At lunch on the second day of this Johannesburg Test, AB de Villiers had faced all of two balls. The last two balls before the break. Both these balls, bowled by Hardik Pandya, were meticulously blocked by the new batsman. De Villiers, perhaps, wasn’t even expecting to make his way to the middle in this first session given how well South Africa’s nightwatchman, Kagiso Rabada, had been batting.
At times Rabada had looked even more fluent than his more astute batting partner, Hashim Amla, especially when he flicked Jasprit Bumrah off his hips for a couple of boundaries. But Rabada was dismissed for 30 (30 more runs than the Indians had intended) just before the steak break and the hosts’ were 81 for three – only 106 runs behind India’s first innings total, with the most consistent batsman of this series, de Villiers that is, yet to have his say.
In the two completed Test matches of this tour, de Villiers had scored exactly 100 runs in each game. In Cape Town, he had contributed 65 and 35 runs in the two innings (when no other player in either team crossed two figures) and in Centurion, 20 and 80 respectively. The post-lunch session, then, began with the hope of another AB special, one that would in all likelihood take the game away from the Indians. And when he got on strike, off the fourth ball of Ishant Sharma’s session-opening over, the crowd at the Wanderers drummed up their support for their man as the fast bowler ran in.
The ball pitched on de Villiers’ off stump and his bat followed the line. Only, Sharma’s good length delivery swung late, missed the bat and crashed into AB’s pads in front of off and middle. The entire Indian team went up in appeal but umpire Aleem Dar was convinced that he wasn’t out. Irritated, Virat Kohli gathered his think tank – ‘keeper Parthiv Patel, first slip Cheteshwar Pujara and the bowler, Ishant – in a huddle and hastily discussed whether to review the decision. Twice in the morning session Kohli had turned to DRS for help and twice he had been snubbed. So, this time around, he was understandably a little more circumspect about seeking intervention.
Kohli decided to not review Dar and within seconds, the cameras caught coach Ravi Shastri gasping in the dressing room, with his index finger raised. De Villiers would’ve been out. For zero. Yet here he was, out but not out.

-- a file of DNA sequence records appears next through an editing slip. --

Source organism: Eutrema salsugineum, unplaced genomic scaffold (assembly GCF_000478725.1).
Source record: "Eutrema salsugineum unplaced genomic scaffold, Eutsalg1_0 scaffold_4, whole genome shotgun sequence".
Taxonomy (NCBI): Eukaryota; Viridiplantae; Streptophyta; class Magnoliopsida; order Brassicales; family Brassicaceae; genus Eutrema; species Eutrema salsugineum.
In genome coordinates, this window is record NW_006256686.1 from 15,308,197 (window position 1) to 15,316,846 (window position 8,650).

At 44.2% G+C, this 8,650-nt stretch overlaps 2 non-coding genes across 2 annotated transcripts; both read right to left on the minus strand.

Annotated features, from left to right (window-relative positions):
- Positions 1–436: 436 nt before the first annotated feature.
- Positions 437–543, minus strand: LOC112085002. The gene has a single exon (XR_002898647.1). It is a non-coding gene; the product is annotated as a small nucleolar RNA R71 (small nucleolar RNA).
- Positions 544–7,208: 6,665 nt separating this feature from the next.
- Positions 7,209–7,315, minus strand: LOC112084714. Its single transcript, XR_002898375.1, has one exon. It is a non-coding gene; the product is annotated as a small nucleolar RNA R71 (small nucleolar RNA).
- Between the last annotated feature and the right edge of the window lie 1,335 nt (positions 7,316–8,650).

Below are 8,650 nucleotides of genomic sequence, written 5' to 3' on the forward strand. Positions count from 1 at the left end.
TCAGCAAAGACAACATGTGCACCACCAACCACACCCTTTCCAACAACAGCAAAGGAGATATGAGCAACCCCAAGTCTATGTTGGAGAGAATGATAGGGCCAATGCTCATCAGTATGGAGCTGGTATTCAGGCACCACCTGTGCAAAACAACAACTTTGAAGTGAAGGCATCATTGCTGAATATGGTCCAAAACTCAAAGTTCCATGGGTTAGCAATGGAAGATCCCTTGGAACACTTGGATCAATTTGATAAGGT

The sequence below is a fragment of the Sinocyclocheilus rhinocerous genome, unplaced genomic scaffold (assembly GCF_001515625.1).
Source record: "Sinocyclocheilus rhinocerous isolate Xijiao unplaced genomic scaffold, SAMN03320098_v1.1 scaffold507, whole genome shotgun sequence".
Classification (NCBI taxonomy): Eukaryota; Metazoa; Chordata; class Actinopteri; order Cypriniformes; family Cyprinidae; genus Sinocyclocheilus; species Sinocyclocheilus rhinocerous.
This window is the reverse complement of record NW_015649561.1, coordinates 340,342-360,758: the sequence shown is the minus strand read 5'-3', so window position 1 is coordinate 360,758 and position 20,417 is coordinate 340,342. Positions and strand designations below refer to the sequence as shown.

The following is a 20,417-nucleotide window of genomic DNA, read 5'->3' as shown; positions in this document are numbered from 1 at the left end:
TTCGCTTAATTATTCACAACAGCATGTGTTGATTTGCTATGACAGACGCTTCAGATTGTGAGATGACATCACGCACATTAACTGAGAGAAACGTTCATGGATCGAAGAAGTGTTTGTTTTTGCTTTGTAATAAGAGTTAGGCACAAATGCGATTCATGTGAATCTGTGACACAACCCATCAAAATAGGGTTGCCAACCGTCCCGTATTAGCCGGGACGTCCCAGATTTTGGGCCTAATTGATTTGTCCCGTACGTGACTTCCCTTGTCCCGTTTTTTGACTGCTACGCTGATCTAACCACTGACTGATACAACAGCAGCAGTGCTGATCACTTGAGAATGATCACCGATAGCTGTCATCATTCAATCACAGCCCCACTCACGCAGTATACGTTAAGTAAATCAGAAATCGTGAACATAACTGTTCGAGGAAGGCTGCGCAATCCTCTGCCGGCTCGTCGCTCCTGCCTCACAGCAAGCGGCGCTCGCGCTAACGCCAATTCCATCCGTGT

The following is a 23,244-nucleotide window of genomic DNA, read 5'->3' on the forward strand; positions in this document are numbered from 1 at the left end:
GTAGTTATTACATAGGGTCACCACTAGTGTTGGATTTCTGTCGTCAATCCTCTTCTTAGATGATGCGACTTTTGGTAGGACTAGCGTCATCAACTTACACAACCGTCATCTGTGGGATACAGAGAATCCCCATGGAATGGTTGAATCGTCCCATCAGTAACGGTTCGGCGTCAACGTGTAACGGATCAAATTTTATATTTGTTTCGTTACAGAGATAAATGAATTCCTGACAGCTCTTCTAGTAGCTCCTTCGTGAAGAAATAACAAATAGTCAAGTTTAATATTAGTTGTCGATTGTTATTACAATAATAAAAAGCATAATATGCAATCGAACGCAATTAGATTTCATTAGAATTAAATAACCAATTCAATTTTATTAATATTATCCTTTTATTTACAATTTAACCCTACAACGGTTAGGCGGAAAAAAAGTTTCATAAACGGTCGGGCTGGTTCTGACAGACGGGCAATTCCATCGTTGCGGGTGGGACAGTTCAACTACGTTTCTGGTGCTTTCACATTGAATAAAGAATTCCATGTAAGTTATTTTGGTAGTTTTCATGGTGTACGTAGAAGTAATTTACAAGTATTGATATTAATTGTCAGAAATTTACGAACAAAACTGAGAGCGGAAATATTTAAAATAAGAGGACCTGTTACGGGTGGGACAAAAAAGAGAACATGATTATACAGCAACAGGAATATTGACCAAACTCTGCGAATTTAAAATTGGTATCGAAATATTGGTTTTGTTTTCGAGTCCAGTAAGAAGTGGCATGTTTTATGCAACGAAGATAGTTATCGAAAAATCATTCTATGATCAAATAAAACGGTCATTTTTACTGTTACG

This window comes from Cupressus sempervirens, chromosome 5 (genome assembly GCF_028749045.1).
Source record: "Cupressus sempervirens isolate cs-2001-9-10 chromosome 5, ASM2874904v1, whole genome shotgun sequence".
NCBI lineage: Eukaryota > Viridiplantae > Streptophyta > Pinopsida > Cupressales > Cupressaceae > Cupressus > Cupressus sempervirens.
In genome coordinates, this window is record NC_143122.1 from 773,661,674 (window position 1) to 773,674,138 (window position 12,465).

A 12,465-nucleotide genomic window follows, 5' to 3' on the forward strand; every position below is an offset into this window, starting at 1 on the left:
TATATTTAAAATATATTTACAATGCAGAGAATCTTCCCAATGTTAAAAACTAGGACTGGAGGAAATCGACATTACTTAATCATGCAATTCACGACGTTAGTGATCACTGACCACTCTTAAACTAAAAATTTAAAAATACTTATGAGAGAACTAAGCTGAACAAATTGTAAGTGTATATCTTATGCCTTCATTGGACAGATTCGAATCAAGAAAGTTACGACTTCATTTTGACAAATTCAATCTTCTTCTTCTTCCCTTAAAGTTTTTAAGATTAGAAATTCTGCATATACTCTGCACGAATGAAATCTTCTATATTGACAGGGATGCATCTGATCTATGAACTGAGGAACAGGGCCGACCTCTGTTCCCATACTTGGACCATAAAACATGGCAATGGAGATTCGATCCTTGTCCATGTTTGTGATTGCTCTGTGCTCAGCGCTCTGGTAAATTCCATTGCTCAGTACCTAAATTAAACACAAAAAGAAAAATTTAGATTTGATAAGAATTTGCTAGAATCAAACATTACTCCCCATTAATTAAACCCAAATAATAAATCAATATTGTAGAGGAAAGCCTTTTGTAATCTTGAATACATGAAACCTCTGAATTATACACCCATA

Few Indian teams in the past would’ve recovered from such a mental blow – a let off to the best batsman from the opposition while also, lest we forget, defending a minuscule lead. But this is no ordinary Indian team; the word ordinary, after all, cannot possibly apply to an Indian side playing five fast bowlers and no spinner. So the pacers toiled on, with Bhuvneshwar Kumar starting his over a few minutes later by bowling a couple of inswingers to Amla. De Villiers had of course noticed this trend when he got on strike and perhaps even knew in his bones that Kumar was going to shape one into him. Yet, when it happened, he had no answer.
The Bhuvneshwar ball began well outside his off stump, only for it swing in viciously, tear through de Villiers’ poke and topple his middle stump. And SA were now 92/4. To dismiss AB for cheap (5 runs), especially after having given him a second life, made all the difference. For a young fast bowler like Bumrah, who had only seen despair in his short Test career that had spanned out fully on this tour, it was an injection of hope.
With more belief than blood running through his veins, Bumrah used the oldest sleight-of-hand in the book to get rid of South Africa’s captain, Faf du Plessis. He banged the ball in short and wide of du Plessis’ off stump – so wide that one of them was even called one – three times in a row, before bowling one full and cutting sharply towards the batsman. Du Plessis shouldered his arms and the ball smashed into his off stump.
Bumrah would be involved in each of the dismissals that fell thereafter, with the wickets of Quinton de Kock, Amla, Andile Phehlukwayo and Lungi Ngidi (to collect his maiden five-for), and a catch of Vernon Philander to boot. Amla and Philander, however, hung on a little longer at the crease than the rampaging Indians would’ve liked.
Playing a role similar to Cheteshwar Pujara’s on the first day, Amla persevered through the chaos, scoring at a pace that would never take the game away from India but would always keep South Africa in the picture. By the time he was out for 61, South Africa had reduced the deficit to 18, a deficit that was just about wiped away thanks to a heroic 35 from Philander.
Despite the game now being on equal terms (the hosts led by just 7 runs), a late tilt was expected in South Africa’s favour – what with India having to bat 75 minutes until stumps were drawn and the Indian openers never having had a partnership of more than 30 runs in this series. But instead of opening with their regular combination of KL Rahul and Murali Vijay, the Indian management sent out the latter with wicketkeeper Patel. Mostly to mess with the South African bowlers’ lines and lengths (a left-right batting combination does that) but also to try something different. It worked, sort of – for Patel was dismissed early but when Rahul walked in at number three, he survived. As did Vijay.
When play was called off at 5;30pm in Johannesburg, Vijay and Rahul had added 32 runs (India’s best ‘opening’ stand so far) and India were leading by 42 runs. On a wicket where neither completed innings had breached the 200-run team mark, those 42 runs felt more like 142 runs.
Brief scores: Johannesburg, Day 2 — India 187 & 49 for one in 17 overs (KL Rahul 16 not out, P Patel 16; V Philander 1/11) lead South Africa 194 all out in 65.5 overs (H Amla 61, V Philander 35; J Bumrah 5/54, B Kumar 3/44) by 42 runs.